A non-bank lender is a financial institution that offers credit and loan products. They are not a bank, building society or a credit union. This means they cannot offer deposit accounts (savings accounts, transaction accounts and term deposits), and they are not regulated by the Australian Prudential Regulation Authority (APRA), although they are subject to regulation by ASIC, including under the National Consumer Credit Protection Act 2009. Non-bank lenders source their funding for loans from the wholesale money market, as they do not have access to deposits for funding.
Demand for services from non-bank lenders is growing in Australia. In addition, to ‘buy now pay later’ companies like Afterpay, non-bank lenders hold approximately 10% of the home loan market in Australia and expectations are growing that they will fill the void left by the big banks’ declining appetite for higher risk business lending and residential housing credit.
Recent reports have indicated increasing demand for short and long-term finance from brokers, but also directly from developers whose financing needs do not meet the major lenders’ requirements, given tightening lending criteria. It is anticipated that direct lending by non-banks is expected to rise further as the Hayne Royal Commission and APRA continue to scrutinise the big banks. Greater levels of funding for non-bank lenders from private investors and funds are anticipated, given the opportunity for greater returns in this market.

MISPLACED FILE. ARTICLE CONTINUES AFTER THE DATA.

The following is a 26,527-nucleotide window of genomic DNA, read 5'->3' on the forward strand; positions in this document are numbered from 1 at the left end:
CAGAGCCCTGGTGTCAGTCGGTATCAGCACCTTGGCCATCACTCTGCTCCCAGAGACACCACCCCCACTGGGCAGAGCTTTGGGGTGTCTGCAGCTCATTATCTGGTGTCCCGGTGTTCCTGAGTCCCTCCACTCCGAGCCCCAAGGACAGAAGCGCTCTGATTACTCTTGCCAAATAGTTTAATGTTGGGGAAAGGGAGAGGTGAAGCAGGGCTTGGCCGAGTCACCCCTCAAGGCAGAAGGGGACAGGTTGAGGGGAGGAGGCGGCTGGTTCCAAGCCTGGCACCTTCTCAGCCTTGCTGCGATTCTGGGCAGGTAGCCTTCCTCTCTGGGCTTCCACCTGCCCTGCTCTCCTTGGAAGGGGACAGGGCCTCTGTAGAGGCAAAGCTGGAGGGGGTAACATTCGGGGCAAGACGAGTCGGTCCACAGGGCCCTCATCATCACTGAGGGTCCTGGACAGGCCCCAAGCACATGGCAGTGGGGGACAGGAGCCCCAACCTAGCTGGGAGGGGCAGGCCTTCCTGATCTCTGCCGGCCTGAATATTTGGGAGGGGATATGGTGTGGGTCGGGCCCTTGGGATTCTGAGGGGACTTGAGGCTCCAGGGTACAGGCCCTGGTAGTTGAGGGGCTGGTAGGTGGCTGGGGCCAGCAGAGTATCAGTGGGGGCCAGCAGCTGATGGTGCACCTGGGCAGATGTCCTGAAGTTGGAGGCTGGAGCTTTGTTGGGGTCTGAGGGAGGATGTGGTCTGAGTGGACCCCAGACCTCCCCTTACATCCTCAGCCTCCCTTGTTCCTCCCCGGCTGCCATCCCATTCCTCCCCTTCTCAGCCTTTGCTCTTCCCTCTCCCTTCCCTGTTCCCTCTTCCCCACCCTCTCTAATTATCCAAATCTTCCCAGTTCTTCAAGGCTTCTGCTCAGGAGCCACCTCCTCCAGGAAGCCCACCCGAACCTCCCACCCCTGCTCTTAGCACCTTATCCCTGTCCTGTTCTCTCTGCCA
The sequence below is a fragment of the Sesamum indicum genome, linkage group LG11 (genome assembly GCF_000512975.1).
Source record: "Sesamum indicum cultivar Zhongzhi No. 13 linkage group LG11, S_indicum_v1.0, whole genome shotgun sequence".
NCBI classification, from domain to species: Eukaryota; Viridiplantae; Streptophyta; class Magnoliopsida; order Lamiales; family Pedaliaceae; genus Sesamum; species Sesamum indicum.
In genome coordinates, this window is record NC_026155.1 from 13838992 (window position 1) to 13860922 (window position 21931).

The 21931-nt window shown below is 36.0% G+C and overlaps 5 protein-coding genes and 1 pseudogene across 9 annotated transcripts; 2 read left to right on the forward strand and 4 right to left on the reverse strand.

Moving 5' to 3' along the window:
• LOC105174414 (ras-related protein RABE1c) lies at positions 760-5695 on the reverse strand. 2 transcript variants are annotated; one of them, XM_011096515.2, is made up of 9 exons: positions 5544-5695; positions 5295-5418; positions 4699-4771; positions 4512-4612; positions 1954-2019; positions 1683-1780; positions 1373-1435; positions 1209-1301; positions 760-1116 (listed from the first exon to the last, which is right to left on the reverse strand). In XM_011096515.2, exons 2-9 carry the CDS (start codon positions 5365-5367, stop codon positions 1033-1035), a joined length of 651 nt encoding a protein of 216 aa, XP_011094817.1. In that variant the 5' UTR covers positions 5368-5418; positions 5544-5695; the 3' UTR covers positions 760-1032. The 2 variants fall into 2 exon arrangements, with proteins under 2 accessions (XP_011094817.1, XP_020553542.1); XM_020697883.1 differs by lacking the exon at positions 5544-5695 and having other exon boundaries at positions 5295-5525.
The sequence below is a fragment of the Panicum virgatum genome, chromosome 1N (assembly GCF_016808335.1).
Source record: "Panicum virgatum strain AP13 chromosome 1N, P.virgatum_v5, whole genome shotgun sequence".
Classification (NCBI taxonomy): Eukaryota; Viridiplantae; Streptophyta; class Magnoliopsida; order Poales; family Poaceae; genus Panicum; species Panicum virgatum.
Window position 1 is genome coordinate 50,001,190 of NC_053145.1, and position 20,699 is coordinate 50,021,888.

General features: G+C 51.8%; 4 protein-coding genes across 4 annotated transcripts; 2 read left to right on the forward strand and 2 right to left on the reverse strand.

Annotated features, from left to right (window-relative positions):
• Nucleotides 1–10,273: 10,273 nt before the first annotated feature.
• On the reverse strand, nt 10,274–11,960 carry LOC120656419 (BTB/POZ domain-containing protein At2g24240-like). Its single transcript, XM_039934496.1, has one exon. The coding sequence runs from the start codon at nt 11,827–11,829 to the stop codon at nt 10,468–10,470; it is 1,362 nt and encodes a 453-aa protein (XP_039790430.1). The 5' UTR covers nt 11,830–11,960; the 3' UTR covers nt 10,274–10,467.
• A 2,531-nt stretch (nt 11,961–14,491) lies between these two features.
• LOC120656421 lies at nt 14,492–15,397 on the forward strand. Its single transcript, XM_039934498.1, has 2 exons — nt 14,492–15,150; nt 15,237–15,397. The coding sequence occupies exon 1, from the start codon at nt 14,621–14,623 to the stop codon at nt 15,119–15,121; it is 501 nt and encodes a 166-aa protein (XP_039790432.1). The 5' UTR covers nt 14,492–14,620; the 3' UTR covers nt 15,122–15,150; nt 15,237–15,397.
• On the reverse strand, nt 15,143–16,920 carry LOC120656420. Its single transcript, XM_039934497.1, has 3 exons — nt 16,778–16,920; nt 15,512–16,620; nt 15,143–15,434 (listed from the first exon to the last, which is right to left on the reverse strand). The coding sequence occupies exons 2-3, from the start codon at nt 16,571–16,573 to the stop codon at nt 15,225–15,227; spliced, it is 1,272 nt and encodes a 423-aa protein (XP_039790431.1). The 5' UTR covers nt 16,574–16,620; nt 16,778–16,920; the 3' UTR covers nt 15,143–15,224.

So, the upshot is that the Hayne Royal Commission has not examined the conduct of a growing – and less regulated – area of the Australian financial services sector, and one that has significant risks for some Australians. The Senate will now start that process.
What can we expect from the Senate inquiry?
The approach of a Senate inquiry is determined by its terms of reference. In this case, the terms of reference are currently directed more at the payday lenders and debt management firms than larger non-bank lenders. The terms of reference can expand, but this expansion can only occur via motion passed by the Senate, as the inquiry only possesses the authority delegated to it by the Senate itself.
The inquiry has the following powers:
- to take evidence under oath;
- to summon witnesses to attend the inquiry; and
- to require documents to be produced.
However, these powers of compulsion are rarely used. Inquiries usually invite witnesses to make oral and written submissions and to provide documents without exercising compulsory powers.
It is important to note that the terms of reference for the inquiry contain the catch-all term of reference allowing the inquiry to investigate “any other matters”. So, although the inquiry may currently be limited we have seen previous inquiries expand outside of their anticipated boundaries, and this may happen here.
But, wait there’s more …
And, one final thought – should the Government change at the upcoming election, the Labor party has already committed to extending the Hayne Royal Commission. We expect scrutiny of the non-bank lending sector generally may well form part of any extension.
And so the cycle of scrutiny continues …